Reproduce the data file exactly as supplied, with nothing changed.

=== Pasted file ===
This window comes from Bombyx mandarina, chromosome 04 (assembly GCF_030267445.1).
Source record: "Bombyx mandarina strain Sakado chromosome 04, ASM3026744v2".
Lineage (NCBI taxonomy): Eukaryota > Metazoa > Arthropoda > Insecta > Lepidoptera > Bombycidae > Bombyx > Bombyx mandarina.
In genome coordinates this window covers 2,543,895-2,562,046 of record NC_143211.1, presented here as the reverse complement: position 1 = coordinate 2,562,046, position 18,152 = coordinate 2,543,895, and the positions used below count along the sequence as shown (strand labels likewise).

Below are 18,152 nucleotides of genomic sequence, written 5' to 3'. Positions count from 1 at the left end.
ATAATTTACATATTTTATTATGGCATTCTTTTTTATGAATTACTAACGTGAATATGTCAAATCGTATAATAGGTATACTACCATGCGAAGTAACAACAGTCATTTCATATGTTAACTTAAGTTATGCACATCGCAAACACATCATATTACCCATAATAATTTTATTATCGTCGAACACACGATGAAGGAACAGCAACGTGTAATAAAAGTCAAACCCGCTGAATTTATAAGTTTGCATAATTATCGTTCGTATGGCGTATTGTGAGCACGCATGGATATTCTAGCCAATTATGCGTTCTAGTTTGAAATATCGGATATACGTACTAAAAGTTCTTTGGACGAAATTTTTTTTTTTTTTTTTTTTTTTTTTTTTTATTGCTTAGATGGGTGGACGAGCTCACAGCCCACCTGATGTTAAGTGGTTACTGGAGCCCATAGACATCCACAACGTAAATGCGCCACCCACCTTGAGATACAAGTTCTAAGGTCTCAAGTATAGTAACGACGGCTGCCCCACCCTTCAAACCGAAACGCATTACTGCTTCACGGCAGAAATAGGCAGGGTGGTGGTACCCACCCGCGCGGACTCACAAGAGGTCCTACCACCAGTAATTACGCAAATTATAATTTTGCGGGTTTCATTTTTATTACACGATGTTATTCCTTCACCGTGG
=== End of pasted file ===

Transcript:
This window comes from Bombyx mandarina, chromosome 04 (assembly GCF_030267445.1).
Source record: "Bombyx mandarina strain Sakado chromosome 04, ASM3026744v2".
Lineage (NCBI taxonomy): Eukaryota > Metazoa > Arthropoda > Insecta > Lepidoptera > Bombycidae > Bombyx > Bombyx mandarina.
In genome coordinates this window covers 2,543,895-2,562,046 of record NC_143211.1, presented here as the reverse complement: position 1 = coordinate 2,562,046, position 18,152 = coordinate 2,543,895, and the positions used below count along the sequence as shown (strand labels likewise).

Below are 18,152 nucleotides of genomic sequence, written 5' to 3'. Positions count from 1 at the left end.
ATAATTTACATATTTTATTATGGCATTCTTTTTTATGAATTACTAACGTGAATATGTCAAATCGTATAATAGGTATACTACCATGCGAAGTAACAACAGTCATTTCATATGTTAACTTAAGTTATGCACATCGCAAACACATCATATTACCCATAATAATTTTATTATCGTCGAACACACGATGAAGGAACAGCAACGTGTAATAAAAGTCAAACCCGCTGAATTTATAAGTTTGCATAATTATCGTTCGTATGGCGTATTGTGAGCACGCATGGATATTCTAGCCAATTATGCGTTCTAGTTTGAAATATCGGATATACGTACTAAAAGTTCTTTGGACGAAATTTTTTTTTTTTTTTTTTTTTTTTTTTTTTATTGCTTAGATGGGTGGACGAGCTCACAGCCCACCTGATGTTAAGTGGTTACTGGAGCCCATAGACATCCACAACGTAAATGCGCCACCCACCTTGAGATACAAGTTCTAAGGTCTCAAGTATAGTAACGACGGCTGCCCCACCCTTCAAACCGAAACGCATTACTGCTTCACGGCAGAAATAGGCAGGGTGGTGGTACCCACCCGCGCGGACTCACAAGAGGTCCTACCACCAGTAATTACGCAAATTATAATTTTGCGGGTTTCATTTTTATTACACGATGTTATTCCTTCACCGTGG